Most people take toothbrush for granted. It’s a necessary evil one has to use twice per day for two minutes to prevent gum diseases, tooth loss, and keep the teeth pearly white.
But toothbrush is much more important than most people realize; it has played a huge role throughout the human history and humanity wouldn’t be where it is today without it.
The importance of a toothbrush
Scientists discovered that the first »people« who started taking care of their teeth were Neanderthals over a million years ago. Life expectancy was around 25 years in those times and grandparents were a very rare breed.
Once Neanderthals found out that a basic oral care limits the chances of getting gum disease and allows them to keep their teeth for a longer time, they started using wooden sticks to remove food leftovers from their teeth after each meal. Their life expectancy got longer and they had more time to learn, invent new things and evolve.
But how did we get from a simple wooden stick to the latest toothbrushes with hundreds of nylon bristles and rubber grips? Here’s a simple visual infographic designed by the Amazing Consumer.
3500 B.C. – The era of a toothbrush
The first real form of a toothbrush was used by the ancient Babylonians and Egyptians. It was nothing more than a chewing stick that was frayed on one end, but it got the job done, and Egyptians and Babylonians used it to brush their teeth after each meal.
Somewhere around 1600 B.C. Chinese found out that chewing sticks from aromatic trees are more fun to use because they smelled great and provided a sensational feeling of fresh breath after each use.
7th century – First toothbrush with bristles gets invented in China
Somewhere around 7th or 8th century, Chinese invented the first bristle toothbrush during the Dang Dynasty. It was likely made from hairs of the cold-climate hogs that lived in Northern China and Siberia. The handle of the toothbrush was made of animal bone or bamboo.
1780 – Toothbrush goes mainstream in Europe
Although toothbrushes with bristles were already used in China for centuries, Europeans still had some catching up to do.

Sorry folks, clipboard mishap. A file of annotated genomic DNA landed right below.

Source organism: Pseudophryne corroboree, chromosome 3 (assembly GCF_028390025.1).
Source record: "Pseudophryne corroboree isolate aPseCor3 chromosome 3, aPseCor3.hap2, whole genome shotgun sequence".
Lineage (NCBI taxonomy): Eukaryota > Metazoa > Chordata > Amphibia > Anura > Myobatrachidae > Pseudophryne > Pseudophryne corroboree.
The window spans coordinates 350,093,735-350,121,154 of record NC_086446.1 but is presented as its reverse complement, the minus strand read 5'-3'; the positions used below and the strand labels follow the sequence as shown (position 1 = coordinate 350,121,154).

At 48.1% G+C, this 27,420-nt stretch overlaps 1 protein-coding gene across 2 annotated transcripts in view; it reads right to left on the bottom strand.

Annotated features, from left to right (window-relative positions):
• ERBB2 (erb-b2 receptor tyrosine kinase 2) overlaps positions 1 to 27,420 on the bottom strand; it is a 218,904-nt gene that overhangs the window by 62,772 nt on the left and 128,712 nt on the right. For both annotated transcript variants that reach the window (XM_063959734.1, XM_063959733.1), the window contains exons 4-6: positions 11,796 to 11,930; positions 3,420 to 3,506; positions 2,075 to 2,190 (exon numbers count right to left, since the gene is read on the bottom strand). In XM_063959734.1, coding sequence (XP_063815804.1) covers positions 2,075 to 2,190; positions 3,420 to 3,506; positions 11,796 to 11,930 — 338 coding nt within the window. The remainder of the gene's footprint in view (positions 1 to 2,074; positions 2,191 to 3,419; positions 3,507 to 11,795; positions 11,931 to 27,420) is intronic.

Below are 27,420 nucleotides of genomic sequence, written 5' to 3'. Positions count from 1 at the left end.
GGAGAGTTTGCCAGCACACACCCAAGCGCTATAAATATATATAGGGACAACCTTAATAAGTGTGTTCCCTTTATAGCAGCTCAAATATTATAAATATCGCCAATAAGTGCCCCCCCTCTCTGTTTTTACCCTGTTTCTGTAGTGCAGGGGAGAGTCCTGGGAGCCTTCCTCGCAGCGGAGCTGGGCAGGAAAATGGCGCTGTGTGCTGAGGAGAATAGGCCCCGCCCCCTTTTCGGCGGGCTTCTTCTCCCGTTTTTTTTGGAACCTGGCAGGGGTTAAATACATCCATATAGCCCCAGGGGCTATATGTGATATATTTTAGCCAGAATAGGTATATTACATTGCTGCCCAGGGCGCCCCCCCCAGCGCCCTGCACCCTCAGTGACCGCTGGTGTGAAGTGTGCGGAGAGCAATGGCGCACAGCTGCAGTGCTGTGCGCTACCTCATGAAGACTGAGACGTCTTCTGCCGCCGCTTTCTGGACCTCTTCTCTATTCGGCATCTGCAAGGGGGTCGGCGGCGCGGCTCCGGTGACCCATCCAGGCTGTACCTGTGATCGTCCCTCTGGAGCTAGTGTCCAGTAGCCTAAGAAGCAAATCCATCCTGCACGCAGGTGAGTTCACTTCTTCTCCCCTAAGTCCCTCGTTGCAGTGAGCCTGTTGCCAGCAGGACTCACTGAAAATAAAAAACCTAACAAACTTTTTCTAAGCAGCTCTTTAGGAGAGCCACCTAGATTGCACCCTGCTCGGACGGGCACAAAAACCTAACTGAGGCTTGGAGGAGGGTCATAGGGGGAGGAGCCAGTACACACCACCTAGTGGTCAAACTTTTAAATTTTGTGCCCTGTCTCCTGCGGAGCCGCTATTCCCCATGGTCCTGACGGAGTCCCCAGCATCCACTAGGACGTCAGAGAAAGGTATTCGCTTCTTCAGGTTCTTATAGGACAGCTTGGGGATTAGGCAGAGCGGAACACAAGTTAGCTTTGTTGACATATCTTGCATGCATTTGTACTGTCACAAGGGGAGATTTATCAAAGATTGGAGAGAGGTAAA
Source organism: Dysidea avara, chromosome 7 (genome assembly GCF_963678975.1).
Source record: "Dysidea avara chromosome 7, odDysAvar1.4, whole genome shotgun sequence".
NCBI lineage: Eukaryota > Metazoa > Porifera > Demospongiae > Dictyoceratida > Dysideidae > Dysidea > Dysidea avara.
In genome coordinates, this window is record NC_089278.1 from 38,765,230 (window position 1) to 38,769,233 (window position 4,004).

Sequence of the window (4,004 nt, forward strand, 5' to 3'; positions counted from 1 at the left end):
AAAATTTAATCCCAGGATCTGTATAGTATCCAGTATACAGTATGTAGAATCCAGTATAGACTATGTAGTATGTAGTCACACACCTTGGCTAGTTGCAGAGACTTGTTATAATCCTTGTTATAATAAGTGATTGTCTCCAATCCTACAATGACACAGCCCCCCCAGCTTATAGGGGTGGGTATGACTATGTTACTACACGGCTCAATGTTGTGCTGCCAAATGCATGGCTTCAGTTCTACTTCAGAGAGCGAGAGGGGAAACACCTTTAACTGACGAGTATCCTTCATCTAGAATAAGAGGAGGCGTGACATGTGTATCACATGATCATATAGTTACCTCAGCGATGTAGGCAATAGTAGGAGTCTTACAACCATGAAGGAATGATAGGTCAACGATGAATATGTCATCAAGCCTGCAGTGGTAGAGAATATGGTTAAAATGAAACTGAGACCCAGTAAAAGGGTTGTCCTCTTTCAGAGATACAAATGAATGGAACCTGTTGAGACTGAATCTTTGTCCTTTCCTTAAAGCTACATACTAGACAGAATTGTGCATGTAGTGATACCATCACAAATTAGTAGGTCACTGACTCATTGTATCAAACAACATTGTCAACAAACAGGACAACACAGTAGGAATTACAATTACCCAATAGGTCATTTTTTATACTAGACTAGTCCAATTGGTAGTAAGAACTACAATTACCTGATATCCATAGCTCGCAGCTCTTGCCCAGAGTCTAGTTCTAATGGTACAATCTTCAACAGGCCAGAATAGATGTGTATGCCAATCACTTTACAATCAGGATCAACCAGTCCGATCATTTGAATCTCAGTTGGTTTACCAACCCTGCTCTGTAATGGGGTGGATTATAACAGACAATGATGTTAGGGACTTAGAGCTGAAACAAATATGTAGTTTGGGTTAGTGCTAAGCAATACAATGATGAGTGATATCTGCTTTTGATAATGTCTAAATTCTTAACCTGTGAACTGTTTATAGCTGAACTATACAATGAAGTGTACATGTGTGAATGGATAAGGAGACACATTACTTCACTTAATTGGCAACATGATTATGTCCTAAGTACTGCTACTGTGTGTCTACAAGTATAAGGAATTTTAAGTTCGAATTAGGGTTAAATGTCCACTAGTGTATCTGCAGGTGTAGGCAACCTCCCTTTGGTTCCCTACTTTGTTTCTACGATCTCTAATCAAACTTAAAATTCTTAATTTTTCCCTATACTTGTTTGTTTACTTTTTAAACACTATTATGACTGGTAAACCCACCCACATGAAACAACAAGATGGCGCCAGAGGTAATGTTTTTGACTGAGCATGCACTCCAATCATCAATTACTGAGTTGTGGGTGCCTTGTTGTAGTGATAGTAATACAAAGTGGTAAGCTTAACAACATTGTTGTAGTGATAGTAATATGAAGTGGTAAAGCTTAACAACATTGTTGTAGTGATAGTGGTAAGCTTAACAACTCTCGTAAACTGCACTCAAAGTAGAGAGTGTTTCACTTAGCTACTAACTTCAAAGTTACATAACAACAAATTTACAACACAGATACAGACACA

The first mass production of toothbrushes started in England back in 1780. An entrepreneur William Addis was serving time in prison for causing a riot when he decided that brushing teeth with a chewing stick is outdated and there’s plenty of space for improvement.
It’s been said that he saved a piece of bone which he found in his prison meal, drilled a few small holes on one end, and glued bristles from a Siberian boar in them. It’s a nice story, but where the heck did he get a drilling machine and Siberian boar hair in prison?
Once he got out from prison, he opened a manufacturing business and started selling toothbrushes of various designs. His toothbrushes quickly spread through England and Addis got very rich very quickly in the process. His company stayed in family ownership until 1996 and is now known as Wisdom Toothbrushes. Even over 2 centuries after his death, the company still sells about 70 million toothbrushes in England per year.
1938 – The era of nylon bristles begins
DuPoint was the first manufacturers that decided to stop using animal hair and make bristles from nylon in 1938. It’s quite funny to believe people were still animal hair for toothbrush bristles 80 years ago, but maybe we still would if it wasn’t for DuPont.
Nylon bristles became mainstream very quickly because they were more hygienic than animal hair.
1969 – The era of electric toothbrushes begins
The first ever electric toothbrush was designed by a doctor named Phillipe Woog in Switzerland in 1969. It was primarily designed for people with orthodontics and people with limited motor skills who weren’t able to use a traditional toothbrush effectively.
The idea of an electric toothbrush was that it would do all the brushing motions by itself and all the patient has to do is to move it around the mouth area slowly.
Woog’s toothbrush wasn’t very popular among average consumers because it was loud, clumsy, and had to be connected to electricity outlet through a cable. Electric toothbrushes started getting much more traction among consumers in 1962 when an American manufacturer General Electrics designed first electric toothbrush with rechargeable battery.
Today there are thousands of different toothbrush manufacturers fighting for the spot on the top of the market. Modern toothbrushes usually come with a sturdy plastic handle, rubber finish for better grip, and up to 300 bristles made of nylon.
Electric toothbrushes come with advanced rechargeable batteries that are able to provide more than 3 weeks of brushing time when fully charged. The debates wether electric toothbrusher are better than traditional ones continue to this day.
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